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Back in the pre-digital era, marketing was so much more straightforward.
You needed great creative for a memorable TV ad, but then it was a case of buying time on the one or two commercial terrestrial channels and maybe of reiterating some messaging in direct mail, print and/or outdoor display. Simple.
Statistically you're likely to enjoy the Econsultancy weekly stats round-up more than your own wedding day, but slightly less so than the birth of your first child.
There's no evidence for that, but it is scientific fact (bonus point for anyone who gets that reference).
A few weeks back I wrote a post about how the top five UK ecommerce brands use Pinterest.
As you can probably tell by reading some of my posts I’m a sucker for video content, so today I’m going to be focusing on those same brands but looking at their activity on YouTube.
Oh publishers, when will you learn?
Of course you need revenue (after all you wouldn’t exist without it). But if you don’t start getting the balance right between ad revenue and user experience you’re going to die a slow and painful death.
Every marketer knows that the key to an effective advertising campaign is reaching the right person with the right message at the right time.
And as every advertiser (of a certain age) knows, this used to be so much easier when people lived homogenous, predictable lives.
You know how content marketing is the saviour of digital marketing? I’m sure you’ve heard that once or twice before.
Especially now that display advertising is all but dead in the water and native advertising is ethically dubious at best.
According to Adobe and FairPage, more than 144m people are now using ad blockers to stop advertising in its tracks when they browse the web.
That number doubled in 2013 and continues to rise.
Because of demographics, ad blocking is not surprisingly most common in the video game and technology verticals, but is increasing in other verticals, like business and entertainment, too.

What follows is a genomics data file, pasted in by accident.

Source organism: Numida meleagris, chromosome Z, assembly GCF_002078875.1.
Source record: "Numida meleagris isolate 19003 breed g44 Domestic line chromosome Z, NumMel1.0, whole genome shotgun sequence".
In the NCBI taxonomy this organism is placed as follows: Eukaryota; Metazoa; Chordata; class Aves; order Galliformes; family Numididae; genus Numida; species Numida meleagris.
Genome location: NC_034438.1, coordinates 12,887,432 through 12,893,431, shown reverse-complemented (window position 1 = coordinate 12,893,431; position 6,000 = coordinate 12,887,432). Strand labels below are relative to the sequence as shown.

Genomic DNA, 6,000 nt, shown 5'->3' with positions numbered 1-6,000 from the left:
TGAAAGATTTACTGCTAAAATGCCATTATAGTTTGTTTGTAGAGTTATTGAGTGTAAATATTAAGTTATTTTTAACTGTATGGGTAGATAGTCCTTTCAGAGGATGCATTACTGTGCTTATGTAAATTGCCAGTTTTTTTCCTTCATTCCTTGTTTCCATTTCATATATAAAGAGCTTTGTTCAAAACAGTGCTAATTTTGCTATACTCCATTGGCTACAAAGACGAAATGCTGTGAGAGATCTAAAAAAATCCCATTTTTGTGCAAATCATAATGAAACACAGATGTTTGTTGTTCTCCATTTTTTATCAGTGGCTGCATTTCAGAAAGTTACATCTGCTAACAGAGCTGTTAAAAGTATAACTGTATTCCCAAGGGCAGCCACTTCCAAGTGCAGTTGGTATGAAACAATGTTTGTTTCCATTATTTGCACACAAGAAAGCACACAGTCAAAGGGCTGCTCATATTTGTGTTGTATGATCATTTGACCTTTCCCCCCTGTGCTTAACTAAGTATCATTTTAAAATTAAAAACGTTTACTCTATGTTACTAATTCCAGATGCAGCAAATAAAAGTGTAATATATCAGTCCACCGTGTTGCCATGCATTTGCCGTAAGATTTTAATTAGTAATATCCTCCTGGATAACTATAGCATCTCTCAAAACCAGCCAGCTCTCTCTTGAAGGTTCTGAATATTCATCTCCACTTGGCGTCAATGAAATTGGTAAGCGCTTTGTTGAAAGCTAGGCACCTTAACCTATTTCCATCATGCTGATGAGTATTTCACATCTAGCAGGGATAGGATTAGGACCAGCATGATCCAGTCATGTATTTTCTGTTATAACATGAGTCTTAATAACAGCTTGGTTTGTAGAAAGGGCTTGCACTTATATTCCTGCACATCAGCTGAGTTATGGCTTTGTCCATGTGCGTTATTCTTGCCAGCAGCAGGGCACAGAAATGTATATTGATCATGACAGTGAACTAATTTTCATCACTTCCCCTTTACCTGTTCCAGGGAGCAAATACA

We don’t talk an awful lot about ad campaigns on the blog. We’re more about the delivery of them.
Where they work? What formats work best? What the heck does programmatic mean? It’s mostly ‘measurable ROI’ rather than the actual content of the ad itself.
However, just like when the excellent BLAH Airlines campaign from Virgin came along, every so often you have to take advantage of your blogging power, sit back and share something you love purely because it’s really clever.
So here’s the new campaign from Geico, which gloriously subverts everything you thought you knew about YouTube pre-roll ads.
It’s our monthly round-up of the very best branded Vines of the past four weeks.
For your 150 seconds of pleasure this month we have a big name celebrity whose time has been exploited for all its worth, a mystical pizza snatcher of legend and some mild mistreatment of a plastic doll.
Not long ago I interviewed Beverley McIntyre, director of member services and support at News UK.
The extent to which a paywall has changed life at The Sun is quite remarkable. Last weekend, fingering Twitter, I saw that The Times and Sunday Times is offering a free iPad Mini to anyone taking out a premium subscription.
This intrigued me and I looked further at The Times member page, a more advanced product than The Sun when it comes to paywalls at News UK, having been in place for a while longer.
I saw a lot of features that I take to be trends in publishing strategy, customer support and web design.
Here they are...
The advertising landscape is confusing, fragmented, brimming with new technology and not necessarily transparent.
That's partly the reason that Marketing Week and Econsultancy have launched a conference on the subject, Get With The Programmatic, in partnership with AppNexus.
It's also the reason Thalamus exists, a startup that aims to be the 'Yelp of advertising'. I caught up with founder and CEO, Garrett Gan.
The Financial Times has launched a daily digest email called First FT.
I've noticed a retro trend for daily and weekly digest emails from publishers, with Quartz' version regularly cited by digital folk as the first thing they read in the morning.
Here's why email is enjoying a bit of a resurgence. I've included some examples of other publishers and their daily digests.